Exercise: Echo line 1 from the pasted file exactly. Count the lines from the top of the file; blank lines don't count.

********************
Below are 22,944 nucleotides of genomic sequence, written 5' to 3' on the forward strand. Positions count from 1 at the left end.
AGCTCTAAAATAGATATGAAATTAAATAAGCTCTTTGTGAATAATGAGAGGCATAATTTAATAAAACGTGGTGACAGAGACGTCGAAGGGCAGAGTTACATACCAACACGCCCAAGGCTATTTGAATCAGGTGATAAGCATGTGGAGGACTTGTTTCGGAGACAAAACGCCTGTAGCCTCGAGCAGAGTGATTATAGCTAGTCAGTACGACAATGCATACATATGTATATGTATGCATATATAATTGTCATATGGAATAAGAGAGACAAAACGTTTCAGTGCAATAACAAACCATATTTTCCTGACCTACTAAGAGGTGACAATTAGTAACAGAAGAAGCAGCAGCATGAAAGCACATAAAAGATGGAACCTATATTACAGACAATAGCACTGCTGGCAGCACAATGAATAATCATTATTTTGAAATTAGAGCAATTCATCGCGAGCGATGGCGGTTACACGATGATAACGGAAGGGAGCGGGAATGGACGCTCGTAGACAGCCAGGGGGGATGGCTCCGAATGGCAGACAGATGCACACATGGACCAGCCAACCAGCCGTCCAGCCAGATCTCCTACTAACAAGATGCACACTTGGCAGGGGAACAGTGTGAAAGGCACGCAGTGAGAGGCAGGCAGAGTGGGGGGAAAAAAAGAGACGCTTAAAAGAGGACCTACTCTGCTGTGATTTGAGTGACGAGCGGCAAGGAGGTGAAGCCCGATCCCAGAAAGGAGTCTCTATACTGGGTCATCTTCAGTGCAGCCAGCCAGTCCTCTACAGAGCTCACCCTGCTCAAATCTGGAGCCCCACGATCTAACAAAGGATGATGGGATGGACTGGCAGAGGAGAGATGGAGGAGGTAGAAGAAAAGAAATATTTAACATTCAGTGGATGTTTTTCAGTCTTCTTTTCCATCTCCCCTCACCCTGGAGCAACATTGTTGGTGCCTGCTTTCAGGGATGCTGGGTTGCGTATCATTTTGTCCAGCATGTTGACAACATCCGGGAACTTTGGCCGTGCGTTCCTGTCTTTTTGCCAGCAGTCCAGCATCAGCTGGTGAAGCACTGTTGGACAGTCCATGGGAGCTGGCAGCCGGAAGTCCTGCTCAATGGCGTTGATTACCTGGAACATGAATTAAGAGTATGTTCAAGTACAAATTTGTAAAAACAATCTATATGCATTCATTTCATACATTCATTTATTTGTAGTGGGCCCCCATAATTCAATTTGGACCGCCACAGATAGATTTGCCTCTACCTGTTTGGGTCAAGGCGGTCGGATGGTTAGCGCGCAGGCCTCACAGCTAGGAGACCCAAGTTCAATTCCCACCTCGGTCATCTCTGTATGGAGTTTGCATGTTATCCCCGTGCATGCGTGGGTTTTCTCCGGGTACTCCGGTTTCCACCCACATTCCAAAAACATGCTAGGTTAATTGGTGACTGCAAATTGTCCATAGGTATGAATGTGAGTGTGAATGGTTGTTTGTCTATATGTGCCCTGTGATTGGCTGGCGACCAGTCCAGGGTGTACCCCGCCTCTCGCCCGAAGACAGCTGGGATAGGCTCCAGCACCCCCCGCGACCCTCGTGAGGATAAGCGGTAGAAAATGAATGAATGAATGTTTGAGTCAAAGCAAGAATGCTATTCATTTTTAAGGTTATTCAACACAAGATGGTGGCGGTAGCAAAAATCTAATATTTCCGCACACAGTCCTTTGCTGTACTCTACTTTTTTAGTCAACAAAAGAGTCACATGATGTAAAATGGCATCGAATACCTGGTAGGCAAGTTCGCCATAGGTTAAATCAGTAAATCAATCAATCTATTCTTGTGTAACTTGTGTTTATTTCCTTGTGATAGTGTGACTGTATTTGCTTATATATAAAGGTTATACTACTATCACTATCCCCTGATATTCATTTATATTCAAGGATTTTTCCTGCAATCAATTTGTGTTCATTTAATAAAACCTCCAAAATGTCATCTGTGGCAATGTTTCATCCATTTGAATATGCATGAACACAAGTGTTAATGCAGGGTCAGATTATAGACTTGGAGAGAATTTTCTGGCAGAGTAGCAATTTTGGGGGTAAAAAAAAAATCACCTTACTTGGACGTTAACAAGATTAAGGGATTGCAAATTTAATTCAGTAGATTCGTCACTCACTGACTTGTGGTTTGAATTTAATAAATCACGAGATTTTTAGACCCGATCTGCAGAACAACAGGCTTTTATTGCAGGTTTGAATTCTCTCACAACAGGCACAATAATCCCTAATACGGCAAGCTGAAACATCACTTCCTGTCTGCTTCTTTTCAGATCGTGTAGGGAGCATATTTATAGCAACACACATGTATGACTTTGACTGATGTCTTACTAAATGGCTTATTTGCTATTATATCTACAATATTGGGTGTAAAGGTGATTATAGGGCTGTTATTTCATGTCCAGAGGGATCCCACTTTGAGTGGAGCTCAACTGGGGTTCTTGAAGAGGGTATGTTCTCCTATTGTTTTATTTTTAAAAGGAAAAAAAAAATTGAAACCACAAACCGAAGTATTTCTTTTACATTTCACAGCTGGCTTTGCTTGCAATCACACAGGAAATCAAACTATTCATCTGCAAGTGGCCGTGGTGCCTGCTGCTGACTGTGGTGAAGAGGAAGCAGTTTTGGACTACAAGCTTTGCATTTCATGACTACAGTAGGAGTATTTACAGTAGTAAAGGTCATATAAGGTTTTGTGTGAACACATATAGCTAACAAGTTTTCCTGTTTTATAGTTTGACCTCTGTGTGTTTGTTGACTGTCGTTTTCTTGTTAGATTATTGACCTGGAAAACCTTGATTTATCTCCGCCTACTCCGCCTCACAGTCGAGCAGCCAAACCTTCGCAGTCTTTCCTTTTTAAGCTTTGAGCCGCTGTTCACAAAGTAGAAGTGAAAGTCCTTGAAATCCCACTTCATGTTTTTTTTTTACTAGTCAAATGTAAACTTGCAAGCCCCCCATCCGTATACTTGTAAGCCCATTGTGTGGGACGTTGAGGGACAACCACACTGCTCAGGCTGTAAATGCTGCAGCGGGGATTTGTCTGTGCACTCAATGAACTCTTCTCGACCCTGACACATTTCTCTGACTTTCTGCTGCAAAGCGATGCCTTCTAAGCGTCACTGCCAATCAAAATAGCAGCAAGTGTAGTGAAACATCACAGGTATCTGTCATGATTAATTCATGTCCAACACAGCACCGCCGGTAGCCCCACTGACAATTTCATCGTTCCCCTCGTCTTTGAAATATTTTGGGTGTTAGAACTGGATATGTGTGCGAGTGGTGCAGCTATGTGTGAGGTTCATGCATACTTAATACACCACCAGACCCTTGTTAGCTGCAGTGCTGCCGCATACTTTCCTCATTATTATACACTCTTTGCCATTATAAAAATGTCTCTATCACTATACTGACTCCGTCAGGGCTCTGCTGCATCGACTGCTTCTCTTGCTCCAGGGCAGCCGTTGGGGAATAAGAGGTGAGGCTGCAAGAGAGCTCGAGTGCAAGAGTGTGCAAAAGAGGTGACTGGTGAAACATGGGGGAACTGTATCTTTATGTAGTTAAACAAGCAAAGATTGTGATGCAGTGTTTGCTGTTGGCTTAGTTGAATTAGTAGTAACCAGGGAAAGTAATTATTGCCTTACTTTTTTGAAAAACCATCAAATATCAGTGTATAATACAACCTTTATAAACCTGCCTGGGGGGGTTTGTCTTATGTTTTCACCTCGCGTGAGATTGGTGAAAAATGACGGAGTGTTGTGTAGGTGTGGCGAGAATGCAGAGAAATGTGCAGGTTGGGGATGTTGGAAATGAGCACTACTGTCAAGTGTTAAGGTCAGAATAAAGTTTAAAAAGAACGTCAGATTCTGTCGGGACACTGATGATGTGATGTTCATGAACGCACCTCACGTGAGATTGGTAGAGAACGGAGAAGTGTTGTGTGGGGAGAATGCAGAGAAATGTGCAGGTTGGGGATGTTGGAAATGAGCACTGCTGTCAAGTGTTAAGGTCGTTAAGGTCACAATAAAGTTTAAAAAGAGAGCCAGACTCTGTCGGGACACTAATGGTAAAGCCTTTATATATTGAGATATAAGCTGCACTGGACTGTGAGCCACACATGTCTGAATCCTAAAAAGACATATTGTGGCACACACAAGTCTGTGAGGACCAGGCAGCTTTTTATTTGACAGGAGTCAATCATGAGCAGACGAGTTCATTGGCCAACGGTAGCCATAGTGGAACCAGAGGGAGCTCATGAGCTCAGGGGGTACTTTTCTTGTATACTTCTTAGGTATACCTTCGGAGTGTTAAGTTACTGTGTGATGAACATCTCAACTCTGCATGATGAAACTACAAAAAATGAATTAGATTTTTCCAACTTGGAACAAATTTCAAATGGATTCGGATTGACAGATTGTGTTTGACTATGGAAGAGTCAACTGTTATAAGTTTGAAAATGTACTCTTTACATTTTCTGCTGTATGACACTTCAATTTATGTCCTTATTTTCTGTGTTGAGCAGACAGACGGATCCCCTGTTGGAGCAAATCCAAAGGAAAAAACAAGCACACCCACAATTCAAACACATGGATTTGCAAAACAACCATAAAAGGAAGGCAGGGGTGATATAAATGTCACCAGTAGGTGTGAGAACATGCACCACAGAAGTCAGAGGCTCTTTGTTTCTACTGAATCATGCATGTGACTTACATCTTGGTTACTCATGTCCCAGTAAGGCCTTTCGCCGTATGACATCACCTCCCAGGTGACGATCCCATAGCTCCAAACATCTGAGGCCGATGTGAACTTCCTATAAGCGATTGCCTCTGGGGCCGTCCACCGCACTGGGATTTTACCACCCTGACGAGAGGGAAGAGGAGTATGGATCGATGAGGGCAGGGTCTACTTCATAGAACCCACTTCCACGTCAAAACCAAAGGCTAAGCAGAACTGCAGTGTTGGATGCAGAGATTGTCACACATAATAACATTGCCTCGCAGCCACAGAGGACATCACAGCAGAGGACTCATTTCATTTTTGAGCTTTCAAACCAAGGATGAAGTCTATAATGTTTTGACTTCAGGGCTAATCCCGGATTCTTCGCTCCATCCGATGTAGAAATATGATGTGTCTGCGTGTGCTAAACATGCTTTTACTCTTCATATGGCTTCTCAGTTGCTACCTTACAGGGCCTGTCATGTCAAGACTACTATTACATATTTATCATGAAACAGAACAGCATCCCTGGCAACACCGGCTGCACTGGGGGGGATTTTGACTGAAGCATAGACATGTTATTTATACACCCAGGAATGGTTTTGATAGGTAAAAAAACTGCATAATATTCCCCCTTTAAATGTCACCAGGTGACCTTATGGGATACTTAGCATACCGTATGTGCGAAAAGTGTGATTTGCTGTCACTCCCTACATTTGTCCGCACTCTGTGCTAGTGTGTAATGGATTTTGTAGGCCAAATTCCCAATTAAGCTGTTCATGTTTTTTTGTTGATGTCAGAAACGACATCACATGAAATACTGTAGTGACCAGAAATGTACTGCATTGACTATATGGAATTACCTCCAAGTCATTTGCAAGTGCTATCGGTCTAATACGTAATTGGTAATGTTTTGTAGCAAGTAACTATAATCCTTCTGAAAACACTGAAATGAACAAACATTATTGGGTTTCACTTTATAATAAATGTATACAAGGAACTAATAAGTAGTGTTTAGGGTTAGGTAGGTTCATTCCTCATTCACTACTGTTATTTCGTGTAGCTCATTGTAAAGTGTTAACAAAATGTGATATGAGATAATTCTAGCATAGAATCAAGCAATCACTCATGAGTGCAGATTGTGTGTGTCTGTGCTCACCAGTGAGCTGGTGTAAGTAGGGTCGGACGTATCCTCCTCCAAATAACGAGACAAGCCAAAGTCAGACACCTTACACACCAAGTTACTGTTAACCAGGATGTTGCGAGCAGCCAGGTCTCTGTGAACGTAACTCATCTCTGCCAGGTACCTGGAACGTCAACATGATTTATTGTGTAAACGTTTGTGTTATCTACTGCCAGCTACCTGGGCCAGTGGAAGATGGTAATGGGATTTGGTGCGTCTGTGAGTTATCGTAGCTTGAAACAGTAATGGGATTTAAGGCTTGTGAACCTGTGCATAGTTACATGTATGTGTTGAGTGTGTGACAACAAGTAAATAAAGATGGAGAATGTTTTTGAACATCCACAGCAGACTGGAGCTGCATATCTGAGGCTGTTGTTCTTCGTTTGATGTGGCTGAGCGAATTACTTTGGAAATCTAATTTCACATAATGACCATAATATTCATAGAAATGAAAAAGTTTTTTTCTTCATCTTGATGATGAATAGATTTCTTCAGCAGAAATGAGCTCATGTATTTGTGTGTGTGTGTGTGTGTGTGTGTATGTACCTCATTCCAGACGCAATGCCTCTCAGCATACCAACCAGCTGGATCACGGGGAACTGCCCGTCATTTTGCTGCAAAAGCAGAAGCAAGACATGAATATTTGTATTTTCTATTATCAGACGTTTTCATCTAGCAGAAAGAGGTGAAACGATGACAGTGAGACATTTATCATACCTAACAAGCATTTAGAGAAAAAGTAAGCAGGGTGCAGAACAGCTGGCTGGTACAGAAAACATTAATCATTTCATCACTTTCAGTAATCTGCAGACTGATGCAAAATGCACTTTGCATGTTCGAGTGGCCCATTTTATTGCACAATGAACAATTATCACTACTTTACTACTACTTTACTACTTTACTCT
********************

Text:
Below are 22,944 nucleotides of genomic sequence, written 5' to 3' on the forward strand. Positions count from 1 at the left end.